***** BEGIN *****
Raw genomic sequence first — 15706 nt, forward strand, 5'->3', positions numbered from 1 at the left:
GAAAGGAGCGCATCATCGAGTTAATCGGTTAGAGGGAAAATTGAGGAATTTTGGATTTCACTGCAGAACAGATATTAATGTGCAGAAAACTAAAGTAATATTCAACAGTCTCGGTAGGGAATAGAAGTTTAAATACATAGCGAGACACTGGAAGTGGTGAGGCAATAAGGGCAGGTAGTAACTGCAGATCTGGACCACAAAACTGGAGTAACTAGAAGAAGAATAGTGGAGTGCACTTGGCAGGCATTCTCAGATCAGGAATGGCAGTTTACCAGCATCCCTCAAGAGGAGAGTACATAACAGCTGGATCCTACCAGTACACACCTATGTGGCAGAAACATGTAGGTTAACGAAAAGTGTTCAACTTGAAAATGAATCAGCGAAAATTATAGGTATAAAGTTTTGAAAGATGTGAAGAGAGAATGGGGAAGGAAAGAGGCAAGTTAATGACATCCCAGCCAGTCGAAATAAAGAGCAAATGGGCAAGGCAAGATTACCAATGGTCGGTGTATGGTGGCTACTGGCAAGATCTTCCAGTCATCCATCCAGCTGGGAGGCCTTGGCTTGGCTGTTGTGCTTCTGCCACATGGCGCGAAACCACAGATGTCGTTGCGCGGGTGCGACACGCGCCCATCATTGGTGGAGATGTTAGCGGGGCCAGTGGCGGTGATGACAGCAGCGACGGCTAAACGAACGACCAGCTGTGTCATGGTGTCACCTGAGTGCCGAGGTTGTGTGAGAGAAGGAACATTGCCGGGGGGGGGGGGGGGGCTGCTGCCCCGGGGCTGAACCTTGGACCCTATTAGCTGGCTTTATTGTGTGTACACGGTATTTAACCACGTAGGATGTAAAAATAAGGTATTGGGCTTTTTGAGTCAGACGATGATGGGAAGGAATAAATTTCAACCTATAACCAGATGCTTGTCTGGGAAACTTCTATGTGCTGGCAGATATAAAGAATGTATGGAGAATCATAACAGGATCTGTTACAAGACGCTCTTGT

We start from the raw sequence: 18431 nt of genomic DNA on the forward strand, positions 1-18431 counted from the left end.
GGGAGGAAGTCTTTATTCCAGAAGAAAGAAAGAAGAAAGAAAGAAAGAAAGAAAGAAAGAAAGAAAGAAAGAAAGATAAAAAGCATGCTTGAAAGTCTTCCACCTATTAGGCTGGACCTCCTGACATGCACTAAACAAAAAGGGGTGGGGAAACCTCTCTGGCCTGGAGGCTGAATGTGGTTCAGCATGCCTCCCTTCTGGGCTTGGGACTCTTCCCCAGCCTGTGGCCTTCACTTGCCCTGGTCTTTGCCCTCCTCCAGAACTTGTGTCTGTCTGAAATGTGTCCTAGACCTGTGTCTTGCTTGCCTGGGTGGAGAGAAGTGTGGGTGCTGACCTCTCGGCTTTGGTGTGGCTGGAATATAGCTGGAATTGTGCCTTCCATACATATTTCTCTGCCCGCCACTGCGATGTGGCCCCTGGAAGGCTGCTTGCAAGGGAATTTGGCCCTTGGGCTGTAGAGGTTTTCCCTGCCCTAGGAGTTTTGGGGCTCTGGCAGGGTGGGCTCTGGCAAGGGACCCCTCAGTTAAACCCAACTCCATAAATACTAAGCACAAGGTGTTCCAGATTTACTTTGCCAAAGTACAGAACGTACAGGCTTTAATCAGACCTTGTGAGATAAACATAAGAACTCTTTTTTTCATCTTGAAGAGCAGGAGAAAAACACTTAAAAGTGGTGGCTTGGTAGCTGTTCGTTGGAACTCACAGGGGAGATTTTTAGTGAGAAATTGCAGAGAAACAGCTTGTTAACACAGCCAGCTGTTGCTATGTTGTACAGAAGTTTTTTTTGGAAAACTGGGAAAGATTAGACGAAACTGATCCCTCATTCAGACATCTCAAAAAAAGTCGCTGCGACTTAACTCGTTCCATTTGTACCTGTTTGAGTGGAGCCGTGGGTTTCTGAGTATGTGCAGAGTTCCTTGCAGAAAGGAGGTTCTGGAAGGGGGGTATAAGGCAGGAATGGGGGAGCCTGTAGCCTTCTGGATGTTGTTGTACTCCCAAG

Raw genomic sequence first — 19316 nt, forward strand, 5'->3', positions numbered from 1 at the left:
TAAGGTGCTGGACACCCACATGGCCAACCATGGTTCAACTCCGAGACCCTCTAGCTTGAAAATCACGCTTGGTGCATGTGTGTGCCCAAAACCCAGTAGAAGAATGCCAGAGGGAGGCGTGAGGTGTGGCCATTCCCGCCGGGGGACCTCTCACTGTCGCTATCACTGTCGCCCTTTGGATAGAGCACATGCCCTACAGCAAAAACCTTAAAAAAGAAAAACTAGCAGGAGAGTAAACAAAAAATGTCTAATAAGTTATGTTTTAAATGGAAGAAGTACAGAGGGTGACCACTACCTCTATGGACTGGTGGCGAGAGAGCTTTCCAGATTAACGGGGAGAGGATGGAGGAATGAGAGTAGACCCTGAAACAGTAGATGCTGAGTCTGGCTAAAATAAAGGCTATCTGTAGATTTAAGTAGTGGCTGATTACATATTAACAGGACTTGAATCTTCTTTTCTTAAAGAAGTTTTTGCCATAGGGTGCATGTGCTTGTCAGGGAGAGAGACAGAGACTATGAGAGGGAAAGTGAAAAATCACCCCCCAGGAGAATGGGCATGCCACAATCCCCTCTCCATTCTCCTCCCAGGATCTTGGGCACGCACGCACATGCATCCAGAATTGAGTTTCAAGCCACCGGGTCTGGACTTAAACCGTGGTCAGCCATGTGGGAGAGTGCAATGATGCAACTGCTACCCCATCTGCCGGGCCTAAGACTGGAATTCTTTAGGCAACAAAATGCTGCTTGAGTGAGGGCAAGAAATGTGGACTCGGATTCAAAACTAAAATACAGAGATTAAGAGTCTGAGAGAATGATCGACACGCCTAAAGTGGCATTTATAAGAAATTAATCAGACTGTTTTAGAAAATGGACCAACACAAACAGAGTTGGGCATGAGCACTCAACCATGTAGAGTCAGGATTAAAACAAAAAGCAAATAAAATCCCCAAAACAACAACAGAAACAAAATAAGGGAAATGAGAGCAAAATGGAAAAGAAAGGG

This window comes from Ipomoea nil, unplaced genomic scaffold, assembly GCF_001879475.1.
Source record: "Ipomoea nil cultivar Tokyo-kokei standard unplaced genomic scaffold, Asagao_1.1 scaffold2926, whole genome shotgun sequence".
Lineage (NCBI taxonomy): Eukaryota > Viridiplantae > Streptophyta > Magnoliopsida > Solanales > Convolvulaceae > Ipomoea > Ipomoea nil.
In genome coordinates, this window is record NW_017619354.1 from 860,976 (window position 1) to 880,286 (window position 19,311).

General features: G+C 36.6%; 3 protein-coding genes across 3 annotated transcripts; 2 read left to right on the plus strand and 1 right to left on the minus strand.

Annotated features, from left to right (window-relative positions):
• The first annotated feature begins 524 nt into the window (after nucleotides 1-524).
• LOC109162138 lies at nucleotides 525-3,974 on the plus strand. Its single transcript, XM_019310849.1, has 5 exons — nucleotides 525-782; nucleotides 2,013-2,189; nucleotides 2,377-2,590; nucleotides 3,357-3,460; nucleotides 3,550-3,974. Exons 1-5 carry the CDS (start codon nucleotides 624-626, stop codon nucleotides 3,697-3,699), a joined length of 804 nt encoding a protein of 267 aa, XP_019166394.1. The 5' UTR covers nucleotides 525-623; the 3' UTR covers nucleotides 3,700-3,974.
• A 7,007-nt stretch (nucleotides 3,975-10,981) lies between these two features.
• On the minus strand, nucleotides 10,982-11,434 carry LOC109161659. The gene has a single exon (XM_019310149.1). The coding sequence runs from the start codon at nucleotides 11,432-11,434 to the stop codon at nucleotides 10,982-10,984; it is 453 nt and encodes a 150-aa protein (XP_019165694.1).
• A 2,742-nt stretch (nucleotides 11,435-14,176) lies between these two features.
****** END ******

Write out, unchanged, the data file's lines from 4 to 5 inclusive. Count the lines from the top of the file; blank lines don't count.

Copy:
GGGAGGAAGTCTTTATTCCAGAAGAAAGAAAGAAGAAAGAAAGAAAGAAAGAAAGAAAGAAAGAAAGAAAGAAAGATAAAAAGCATGCTTGAAAGTCTTCCACCTATTAGGCTGGACCTCCTGACATGCACTAAACAAAAAGGGGTGGGGAAACCTCTCTGGCCTGGAGGCTGAATGTGGTTCAGCATGCCTCCCTTCTGGGCTTGGGACTCTTCCCCAGCCTGTGGCCTTCACTTGCCCTGGTCTTTGCCCTCCTCCAGAACTTGTGTCTGTCTGAAATGTGTCCTAGACCTGTGTCTTGCTTGCCTGGGTGGAGAGAAGTGTGGGTGCTGACCTCTCGGCTTTGGTGTGGCTGGAATATAGCTGGAATTGTGCCTTCCATACATATTTCTCTGCCCGCCACTGCGATGTGGCCCCTGGAAGGCTGCTTGCAAGGGAATTTGGCCCTTGGGCTGTAGAGGTTTTCCCTGCCCTAGGAGTTTTGGGGCTCTGGCAGGGTGGGCTCTGGCAAGGGACCCCTCAGTTAAACCCAACTCCATAAATACTAAGCACAAGGTGTTCCAGATTTACTTTGCCAAAGTACAGAACGTACAGGCTTTAATCAGACCTTGTGAGATAAACATAAGAACTCTTTTTTTCATCTTGAAGAGCAGGAGAAAAACACTTAAAAGTGGTGGCTTGGTAGCTGTTCGTTGGAACTCACAGGGGAGATTTTTAGTGAGAAATTGCAGAGAAACAGCTTGTTAACACAGCCAGCTGTTGCTATGTTGTACAGAAGTTTTTTTTGGAAAACTGGGAAAGATTAGACGAAACTGATCCCTCATTCAGACATCTCAAAAAAAGTCGCTGCGACTTAACTCGTTCCATTTGTACCTGTTTGAGTGGAGCCGTGGGTTTCTGAGTATGTGCAGAGTTCCTTGCAGAAAGGAGGTTCTGGAAGGGGGGTATAAGGCAGGAATGGGGGAGCCTGTAGCCTTCTGGATGTTGTTGTACTCCCAAG

Raw genomic sequence first — 19316 nt, forward strand, 5'->3', positions numbered from 1 at the left: